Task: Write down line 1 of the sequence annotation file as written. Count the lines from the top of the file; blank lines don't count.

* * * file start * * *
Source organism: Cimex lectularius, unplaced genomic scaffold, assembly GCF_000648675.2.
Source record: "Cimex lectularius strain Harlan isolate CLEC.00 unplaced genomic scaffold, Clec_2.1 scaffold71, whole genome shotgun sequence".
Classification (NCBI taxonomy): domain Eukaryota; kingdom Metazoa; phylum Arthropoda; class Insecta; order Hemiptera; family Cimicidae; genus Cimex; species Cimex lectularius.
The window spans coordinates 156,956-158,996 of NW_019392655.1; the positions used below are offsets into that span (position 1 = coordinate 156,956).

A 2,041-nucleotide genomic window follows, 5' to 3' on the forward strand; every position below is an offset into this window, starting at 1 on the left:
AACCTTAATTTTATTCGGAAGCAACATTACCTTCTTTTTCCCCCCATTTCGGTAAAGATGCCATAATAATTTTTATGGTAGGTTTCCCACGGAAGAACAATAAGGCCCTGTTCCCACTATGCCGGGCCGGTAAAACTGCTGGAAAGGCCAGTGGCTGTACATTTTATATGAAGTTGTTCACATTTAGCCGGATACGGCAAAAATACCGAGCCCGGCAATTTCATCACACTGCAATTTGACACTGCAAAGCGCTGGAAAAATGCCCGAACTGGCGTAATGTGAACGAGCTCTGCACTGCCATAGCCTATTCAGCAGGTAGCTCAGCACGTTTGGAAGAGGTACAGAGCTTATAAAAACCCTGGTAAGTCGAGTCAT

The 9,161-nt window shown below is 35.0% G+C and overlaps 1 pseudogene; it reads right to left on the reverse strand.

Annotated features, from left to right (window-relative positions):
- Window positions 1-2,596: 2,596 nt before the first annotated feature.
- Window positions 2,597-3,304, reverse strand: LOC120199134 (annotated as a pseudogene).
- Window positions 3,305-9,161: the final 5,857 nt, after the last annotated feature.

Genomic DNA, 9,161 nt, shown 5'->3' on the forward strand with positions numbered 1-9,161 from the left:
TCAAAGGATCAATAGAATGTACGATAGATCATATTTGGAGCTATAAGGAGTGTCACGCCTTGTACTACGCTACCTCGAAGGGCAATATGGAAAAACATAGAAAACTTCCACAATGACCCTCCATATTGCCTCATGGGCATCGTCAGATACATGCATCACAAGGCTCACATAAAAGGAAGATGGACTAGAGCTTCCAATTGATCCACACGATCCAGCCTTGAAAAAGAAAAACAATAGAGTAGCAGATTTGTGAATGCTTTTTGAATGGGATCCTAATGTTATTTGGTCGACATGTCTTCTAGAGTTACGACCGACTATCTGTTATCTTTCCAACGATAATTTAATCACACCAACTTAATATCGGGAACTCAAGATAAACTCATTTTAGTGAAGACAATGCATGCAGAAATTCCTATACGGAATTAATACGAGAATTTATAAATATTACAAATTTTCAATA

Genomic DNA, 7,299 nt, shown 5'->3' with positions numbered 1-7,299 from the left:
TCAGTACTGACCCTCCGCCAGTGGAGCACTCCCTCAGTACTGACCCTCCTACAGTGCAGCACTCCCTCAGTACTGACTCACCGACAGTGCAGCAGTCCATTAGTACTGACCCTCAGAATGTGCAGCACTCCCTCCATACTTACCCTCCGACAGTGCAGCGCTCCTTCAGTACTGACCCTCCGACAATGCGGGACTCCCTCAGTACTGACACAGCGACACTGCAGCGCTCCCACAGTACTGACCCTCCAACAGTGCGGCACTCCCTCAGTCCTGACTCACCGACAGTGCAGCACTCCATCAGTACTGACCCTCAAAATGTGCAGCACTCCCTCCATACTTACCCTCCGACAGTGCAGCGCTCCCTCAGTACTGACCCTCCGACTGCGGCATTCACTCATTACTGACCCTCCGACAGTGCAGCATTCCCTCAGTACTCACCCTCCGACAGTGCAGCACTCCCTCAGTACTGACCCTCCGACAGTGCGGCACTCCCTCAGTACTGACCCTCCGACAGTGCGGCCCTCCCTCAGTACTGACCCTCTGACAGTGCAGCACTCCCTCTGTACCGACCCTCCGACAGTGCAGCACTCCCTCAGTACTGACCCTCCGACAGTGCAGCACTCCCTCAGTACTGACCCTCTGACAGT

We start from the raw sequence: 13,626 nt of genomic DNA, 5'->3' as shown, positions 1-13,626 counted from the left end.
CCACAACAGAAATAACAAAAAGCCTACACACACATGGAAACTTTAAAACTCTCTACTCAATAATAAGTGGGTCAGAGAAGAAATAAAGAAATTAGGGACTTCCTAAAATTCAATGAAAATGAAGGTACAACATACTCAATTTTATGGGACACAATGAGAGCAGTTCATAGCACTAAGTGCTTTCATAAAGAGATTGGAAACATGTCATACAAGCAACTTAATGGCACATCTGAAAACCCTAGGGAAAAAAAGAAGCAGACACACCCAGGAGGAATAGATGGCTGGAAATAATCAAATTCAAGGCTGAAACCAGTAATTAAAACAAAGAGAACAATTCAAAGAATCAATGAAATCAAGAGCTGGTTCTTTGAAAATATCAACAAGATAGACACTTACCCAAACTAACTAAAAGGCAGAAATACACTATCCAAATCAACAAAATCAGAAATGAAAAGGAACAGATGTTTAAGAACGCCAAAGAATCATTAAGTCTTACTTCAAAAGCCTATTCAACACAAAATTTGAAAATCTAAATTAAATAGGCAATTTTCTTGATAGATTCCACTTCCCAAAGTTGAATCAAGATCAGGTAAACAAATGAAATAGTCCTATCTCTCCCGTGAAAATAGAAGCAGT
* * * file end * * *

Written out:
Source organism: Cimex lectularius, unplaced genomic scaffold, assembly GCF_000648675.2.